|What if that IU receiver is running a fly route? I'm assuming that Cam Gordon is out there somewhere, but then it's 2-on-2, which favors any offense that also has a 5th year senior QB.|
Also, if Avery leaves that guy sooner (and you may very well be right that it's a busted assignment) and it is a fly route, then Chappell might have hit him before he even got in Gordon's zone.
As you can see, Indiana is in a four-wide set, and all four receivers are running vertical routes. Michigan is in a cover-3 look with Kovacs, Gordon, and Rogers covering deep thirds of the field. Michigan has their nickel package in, charged with covering underneath zones along with the linebackers. As the play develops, it looks something like this:
Rogers is charge with not letting anyone get behind him on this play, so with a receiver streaking directly at him, he needs to cover the deep third of the field. If Avery is in position, it forces the outside receiver to continue his fly route down the sideline. If he tries to settle in the zone, Chappell will once again have to make a difficult throw, passing between Roh, Avery, and Rogers. Getting pressure on the QB is essential if Michigan wants to avoid a jump ball down the field or the hitch route that netted Indiana 16 yards.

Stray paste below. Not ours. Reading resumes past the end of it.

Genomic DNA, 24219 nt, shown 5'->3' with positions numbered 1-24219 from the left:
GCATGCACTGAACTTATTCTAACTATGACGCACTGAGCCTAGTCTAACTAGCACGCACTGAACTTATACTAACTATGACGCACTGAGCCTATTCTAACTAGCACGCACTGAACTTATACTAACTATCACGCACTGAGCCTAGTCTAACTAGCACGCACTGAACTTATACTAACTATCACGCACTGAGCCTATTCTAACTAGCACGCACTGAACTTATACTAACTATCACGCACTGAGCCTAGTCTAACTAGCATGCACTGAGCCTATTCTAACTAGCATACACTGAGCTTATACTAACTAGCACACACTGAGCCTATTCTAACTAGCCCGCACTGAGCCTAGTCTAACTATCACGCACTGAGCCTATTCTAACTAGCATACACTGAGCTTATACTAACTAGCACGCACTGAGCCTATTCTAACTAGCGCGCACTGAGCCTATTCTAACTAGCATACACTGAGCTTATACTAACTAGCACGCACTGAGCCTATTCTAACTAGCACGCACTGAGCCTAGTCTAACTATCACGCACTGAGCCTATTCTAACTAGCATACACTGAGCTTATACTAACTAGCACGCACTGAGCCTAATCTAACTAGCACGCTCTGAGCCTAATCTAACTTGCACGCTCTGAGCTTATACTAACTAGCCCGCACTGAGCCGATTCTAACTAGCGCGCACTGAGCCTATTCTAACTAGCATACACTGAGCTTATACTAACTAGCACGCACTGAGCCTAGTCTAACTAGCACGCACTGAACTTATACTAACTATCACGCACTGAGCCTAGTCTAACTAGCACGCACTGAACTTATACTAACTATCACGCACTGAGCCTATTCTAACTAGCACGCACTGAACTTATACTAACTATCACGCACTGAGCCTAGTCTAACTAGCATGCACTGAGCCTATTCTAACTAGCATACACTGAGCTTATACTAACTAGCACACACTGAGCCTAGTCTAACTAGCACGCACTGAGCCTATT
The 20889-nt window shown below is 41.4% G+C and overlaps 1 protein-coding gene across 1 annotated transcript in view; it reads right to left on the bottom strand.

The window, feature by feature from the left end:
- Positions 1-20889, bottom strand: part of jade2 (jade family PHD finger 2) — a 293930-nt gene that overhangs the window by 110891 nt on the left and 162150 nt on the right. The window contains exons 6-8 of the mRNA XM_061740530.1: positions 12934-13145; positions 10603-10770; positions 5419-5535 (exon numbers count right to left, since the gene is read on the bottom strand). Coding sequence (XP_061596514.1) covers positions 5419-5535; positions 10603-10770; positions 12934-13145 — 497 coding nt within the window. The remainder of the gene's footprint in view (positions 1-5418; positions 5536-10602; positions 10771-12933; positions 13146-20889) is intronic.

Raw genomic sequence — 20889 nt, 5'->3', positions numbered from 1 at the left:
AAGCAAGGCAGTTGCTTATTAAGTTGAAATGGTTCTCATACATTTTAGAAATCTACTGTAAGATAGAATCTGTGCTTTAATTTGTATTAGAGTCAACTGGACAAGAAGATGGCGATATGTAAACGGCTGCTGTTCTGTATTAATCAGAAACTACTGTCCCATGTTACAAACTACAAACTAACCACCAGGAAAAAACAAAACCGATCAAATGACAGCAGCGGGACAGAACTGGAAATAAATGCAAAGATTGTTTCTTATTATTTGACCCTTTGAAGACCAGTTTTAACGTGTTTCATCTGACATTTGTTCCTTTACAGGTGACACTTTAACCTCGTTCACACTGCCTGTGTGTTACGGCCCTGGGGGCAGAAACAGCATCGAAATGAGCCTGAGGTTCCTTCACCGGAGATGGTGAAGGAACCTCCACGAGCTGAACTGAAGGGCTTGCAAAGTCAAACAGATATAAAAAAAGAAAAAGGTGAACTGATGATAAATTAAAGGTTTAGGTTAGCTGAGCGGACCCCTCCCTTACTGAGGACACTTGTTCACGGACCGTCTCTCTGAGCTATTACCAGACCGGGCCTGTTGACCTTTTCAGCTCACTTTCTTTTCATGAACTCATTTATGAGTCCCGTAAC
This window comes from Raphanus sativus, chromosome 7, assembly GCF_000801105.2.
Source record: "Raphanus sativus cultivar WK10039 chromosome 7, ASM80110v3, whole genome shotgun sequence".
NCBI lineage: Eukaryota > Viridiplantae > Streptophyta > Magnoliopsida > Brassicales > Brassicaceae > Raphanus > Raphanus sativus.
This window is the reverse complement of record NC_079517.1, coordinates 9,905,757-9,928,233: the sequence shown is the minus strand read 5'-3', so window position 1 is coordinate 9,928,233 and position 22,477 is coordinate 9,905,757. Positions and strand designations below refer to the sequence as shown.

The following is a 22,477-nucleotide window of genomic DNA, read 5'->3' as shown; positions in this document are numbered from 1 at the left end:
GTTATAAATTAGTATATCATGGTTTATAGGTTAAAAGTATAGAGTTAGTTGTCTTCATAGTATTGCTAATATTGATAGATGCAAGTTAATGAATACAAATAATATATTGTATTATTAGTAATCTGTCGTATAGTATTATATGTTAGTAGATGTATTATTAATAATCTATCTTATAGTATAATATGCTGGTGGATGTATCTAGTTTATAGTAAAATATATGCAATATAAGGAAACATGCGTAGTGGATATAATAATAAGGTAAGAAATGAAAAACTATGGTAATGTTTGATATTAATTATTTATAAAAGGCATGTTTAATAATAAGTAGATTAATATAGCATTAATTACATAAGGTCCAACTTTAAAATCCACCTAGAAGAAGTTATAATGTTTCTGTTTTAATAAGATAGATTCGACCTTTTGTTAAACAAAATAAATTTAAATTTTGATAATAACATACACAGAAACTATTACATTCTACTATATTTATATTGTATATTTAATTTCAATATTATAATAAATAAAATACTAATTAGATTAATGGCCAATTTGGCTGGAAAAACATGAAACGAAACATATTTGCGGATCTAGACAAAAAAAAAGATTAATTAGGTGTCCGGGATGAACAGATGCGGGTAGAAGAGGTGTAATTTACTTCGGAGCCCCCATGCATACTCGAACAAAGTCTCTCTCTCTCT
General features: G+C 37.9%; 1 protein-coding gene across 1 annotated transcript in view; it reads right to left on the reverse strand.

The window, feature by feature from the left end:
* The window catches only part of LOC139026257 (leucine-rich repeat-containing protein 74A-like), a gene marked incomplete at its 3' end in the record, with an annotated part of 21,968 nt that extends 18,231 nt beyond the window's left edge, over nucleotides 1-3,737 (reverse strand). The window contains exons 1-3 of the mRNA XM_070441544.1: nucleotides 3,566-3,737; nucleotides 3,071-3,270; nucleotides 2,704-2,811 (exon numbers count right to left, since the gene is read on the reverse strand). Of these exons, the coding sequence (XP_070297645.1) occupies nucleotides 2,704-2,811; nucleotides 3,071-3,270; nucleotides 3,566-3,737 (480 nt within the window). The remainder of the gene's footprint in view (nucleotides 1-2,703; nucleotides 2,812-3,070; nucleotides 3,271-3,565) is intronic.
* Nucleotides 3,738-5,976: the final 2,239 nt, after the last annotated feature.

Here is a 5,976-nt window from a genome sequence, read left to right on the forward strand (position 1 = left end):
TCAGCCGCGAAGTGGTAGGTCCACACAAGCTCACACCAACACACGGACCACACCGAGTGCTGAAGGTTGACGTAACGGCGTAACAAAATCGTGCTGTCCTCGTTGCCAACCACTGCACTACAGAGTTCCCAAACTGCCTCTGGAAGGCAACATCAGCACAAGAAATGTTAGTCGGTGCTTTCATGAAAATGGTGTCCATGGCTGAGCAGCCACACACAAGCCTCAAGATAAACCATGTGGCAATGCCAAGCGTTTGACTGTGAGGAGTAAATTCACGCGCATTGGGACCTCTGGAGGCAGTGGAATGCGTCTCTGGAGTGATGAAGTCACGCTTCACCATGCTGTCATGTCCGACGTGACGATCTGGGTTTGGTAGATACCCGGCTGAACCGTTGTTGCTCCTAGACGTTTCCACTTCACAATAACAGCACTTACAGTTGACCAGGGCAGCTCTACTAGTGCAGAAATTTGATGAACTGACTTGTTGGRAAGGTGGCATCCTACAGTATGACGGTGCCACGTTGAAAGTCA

Frequent MGoBlog diarist Steve Sharik actually wrote up something in August for Smart Football about this play exactly: defending four verticals in a 3-3-5 cover-3. Michigan personnel come in for discussion, but the general idea:
|A properly coached Cover 3 defense will use its LBs [ed. in Michigan's alignment, this is Avery and Talbott] to re-route and not give up easy seam throws. For a 3-3-5 defense, the alignment of the #2 reciever changes who is responsible for this. If #2 is a TE or Wing, then one of the Stack Backers (Sam, Will, whatever) is responsible for seam elimination (as we like to call it). If #2 is a wide slot, then either the Spur or Bandit is responsible.|
The objectives are threefold:
1. Take away the quick seam throw by jamming and running with #2.
2. Widen the seam route to the Corner’s zone, or outside 1/3. Do not let #2 cross your face.
3. Get your eyes to #1.
I suggest you read the entire thing. Avery does a good job of widening the slot receiver's route, but instead of breaking off and covering the hitch route that the #1 receiver completes, Avery continues too far with the slot.